For one thing, in my reading I have discovered that in Vajrayana of the Himalayan/Mongolian variety there is something know as Tantric Vows. I have also read how these vows may be broken, referred to as a "root downfall" (reminds me of a "mortal sin" in Catholicism.) I have read that it is a Tantric Root Downfall to deny any teaching of the Buddha as actually having been given by him.

    Anyway, I have lived in Japan just for about a year and a half, but long enough to see how Buddhism can be thoroughly "corrupt" but also how it can thoroughly permeate a culture even in these modern days.
    Here are a few of my thoughts regarding your post.
    I think thorough examination of any religion is essential. You don't have to be a Buddhist to study Buddhism.
    But I would like to suggest one caution; it's important that we examine our own filters through which we study these things and our motivations for doing so. If we approach a subject, and it doesn't matter what that subject is, with the intent of finding flaws, we will undoubtedly find them, whether they truly exist or not.

    A good example of this is your interpretation of Tantric teaching. Tantra is extremely complex and takes years of study under a master before one can understand even its essence. Beware of judging too hastily things you may not have enough understanding of to do so. Tantra cannot be put into a Catholic Christian context and to do so does it great injustice.

    I want to make sure you understand that I am not saying that these teachings should not be scrutinized. Not only should they be, they must be. That is why Fede and others pointed you towards the Kalama Sutra. It's essential to read and understand this teaching of the Buddha before going any further in your studies. When you do, you'll understand why I say this.

    At the same time, however, it's important not to jump to conclusions about Buddhism that may be coloured by previous religious understanding and training. When you have a question or concern about something you have read, write it down and bring it to those who study and practice Buddhism. Here, for example, as you have done. Or to other sources, the more the better. You will get many interpretations and new understandings.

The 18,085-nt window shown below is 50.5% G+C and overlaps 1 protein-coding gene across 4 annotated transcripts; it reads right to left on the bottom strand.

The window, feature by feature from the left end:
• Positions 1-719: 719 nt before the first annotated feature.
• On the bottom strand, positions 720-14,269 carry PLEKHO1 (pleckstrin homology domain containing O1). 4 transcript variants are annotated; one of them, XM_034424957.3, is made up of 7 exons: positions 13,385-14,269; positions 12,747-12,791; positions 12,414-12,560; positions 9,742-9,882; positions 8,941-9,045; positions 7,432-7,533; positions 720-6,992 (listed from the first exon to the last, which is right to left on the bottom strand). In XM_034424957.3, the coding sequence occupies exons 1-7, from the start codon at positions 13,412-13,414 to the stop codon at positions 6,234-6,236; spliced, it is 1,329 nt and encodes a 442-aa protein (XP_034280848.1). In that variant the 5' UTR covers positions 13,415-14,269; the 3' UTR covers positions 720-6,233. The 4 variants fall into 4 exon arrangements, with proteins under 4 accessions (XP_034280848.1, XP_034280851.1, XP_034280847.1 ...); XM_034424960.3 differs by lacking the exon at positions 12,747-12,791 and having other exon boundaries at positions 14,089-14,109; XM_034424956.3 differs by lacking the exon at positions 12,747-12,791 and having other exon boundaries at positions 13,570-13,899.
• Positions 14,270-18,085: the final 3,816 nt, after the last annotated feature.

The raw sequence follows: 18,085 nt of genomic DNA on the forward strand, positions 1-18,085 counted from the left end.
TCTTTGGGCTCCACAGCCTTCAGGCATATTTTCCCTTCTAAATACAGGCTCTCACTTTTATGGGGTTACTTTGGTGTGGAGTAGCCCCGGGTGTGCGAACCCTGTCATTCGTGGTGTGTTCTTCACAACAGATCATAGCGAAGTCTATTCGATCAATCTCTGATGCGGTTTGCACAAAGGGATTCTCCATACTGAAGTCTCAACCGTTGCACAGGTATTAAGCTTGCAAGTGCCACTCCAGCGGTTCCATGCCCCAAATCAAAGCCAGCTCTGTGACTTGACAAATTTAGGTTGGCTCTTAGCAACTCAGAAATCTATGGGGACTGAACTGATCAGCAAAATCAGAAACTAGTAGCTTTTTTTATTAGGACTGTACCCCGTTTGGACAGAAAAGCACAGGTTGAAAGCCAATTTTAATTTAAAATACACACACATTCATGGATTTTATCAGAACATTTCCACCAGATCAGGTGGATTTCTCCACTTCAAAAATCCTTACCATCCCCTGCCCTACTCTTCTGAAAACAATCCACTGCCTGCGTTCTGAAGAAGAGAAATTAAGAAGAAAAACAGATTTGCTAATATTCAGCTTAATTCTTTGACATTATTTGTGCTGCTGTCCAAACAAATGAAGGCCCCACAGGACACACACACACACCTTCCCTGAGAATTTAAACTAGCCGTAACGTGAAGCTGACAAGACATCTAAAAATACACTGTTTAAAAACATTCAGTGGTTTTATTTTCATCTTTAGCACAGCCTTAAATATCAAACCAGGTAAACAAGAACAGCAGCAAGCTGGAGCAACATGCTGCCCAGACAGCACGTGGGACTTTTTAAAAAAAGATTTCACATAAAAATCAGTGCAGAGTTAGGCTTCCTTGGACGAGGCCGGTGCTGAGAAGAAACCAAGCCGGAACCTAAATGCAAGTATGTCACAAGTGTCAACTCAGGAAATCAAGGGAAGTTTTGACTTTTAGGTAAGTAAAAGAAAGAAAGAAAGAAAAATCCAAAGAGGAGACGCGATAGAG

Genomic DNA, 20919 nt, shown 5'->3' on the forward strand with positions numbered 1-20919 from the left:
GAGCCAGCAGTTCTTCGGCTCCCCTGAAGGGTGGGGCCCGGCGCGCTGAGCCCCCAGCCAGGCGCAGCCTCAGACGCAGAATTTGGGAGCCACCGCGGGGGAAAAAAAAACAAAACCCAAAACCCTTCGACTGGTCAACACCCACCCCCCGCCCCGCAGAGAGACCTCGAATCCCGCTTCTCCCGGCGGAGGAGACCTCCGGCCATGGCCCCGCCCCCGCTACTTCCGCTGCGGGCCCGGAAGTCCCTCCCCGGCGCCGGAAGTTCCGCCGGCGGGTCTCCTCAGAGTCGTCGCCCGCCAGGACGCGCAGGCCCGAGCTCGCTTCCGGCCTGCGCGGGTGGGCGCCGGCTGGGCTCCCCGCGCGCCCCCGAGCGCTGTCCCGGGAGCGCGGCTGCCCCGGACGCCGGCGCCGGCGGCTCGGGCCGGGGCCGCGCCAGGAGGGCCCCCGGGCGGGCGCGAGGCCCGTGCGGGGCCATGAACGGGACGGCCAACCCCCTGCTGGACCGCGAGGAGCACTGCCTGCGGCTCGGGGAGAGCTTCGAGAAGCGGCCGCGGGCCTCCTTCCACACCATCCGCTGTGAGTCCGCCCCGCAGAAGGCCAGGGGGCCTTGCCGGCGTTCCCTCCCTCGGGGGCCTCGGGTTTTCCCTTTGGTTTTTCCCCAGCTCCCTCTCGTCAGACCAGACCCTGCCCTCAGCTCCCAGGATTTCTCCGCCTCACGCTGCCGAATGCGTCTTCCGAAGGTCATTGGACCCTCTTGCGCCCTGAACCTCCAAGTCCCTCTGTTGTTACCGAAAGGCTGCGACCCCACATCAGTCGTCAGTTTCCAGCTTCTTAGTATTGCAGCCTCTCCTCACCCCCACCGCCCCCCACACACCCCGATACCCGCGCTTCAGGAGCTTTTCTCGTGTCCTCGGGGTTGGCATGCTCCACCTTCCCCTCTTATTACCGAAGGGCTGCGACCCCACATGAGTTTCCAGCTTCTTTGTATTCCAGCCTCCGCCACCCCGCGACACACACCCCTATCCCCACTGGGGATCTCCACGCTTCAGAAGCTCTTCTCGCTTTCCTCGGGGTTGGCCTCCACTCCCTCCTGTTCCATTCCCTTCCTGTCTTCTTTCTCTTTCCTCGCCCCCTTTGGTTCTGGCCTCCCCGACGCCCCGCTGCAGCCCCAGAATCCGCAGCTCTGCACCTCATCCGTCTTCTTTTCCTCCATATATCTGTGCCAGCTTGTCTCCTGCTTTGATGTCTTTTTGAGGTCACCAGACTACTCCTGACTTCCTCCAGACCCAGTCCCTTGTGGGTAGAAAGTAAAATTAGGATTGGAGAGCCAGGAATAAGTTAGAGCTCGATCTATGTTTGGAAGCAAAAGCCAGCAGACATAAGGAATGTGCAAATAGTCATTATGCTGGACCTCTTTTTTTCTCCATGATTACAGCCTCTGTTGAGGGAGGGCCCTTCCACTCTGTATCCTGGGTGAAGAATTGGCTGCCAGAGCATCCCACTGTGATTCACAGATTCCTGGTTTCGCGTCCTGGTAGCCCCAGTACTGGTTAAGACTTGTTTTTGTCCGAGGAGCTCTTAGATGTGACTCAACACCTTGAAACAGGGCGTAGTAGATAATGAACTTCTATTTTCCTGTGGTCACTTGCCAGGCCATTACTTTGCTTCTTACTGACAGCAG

But that won't give you the true understanding you're looking for. The only thing that can give you that is yourself and only through study and practice of the Dharma itself. This is what Buddhism is based on; personal experiential knowledge. Being told what Buddhism is is not Buddhism. Studying and practicing the Dharma with pure motivation is. I can't stress this enough. Particularly because of your last statement.
    Anyway, I have lived in Japan just for about a year and a half, but long enough to see how Buddhism can be thoroughly "corrupt" but also how it can thoroughly permeate a culture even in these modern days.
    Buddhism, you will learn, cannot be corrupt. It can, and is, however, often corrupted. But this point can't be understood with only a cursory understanding of the Dharma. When you look for Buddhism in others, you will only find what Buddhism is according to them and through your own filters, like the game "Broken Telephone". But when you start looking for Buddhism in yourself, you'll be getting closer. I can't stress enough how important it is to put the teachings of Buddhism into practice in your own life. You have to experience it to understand it properly. Otherwise it can be very confusing. Practice doesn't just make perfect; it makes clear.

    Finally, inquisitive thought based upon a true motivation to learn is never offensive, it's a joy, wouldn't you say?

    Love,
    Brigid
  • edited March 2006
    Heavy shit.

    well done Brigid!:bowdown:

    I find a lot af what is written here is like a B52, way over my head-and I thought I had an idea about the whole Buddha-thingy, whatsa-ma-callit.

    Nowadays, I spend a great deal of time trying to practise what I preach-and just get on with it.

    Just as a side note, I'm working on something so secret, not even I know anything about it.(that's most of what I do now).:eek2:

    regards.
    Xrayman
  • edited March 2006
    Just as a side note, I'm working on something so secret, not even I know anything about it.(that's most of what I do now).
    LOL!!
  • edited March 2006
    Thank you, Brigid.

    I have now read the Kalama Sutra, thanks to Buddhafoot`s new thread. So thank you to Buddhafoot as well.

    I`m not a Christian anymore and haven`t been for the past several years. I am not new to the study of Buddhism. I am not exactly new to practice, either, however my practice is still very feeble. I am new to the label of "Buddhist", however.

    I just finished reading (spelling?) Thich Nat Han`s Going Home: Jesus and Buddha as Brotherslast week. It was very good and I thought it might help me sort out some of my feelings on being Buddhist coming out of a Catholic background. It spoke a lot about the Buddhist concept of faith in contrast with the Christian notion of it. He seemed strongly to advocate the virtue of faith, but he pointed out that for a Buddhist, faith is based on experience, perhaps along the line of the Kalama Sutra.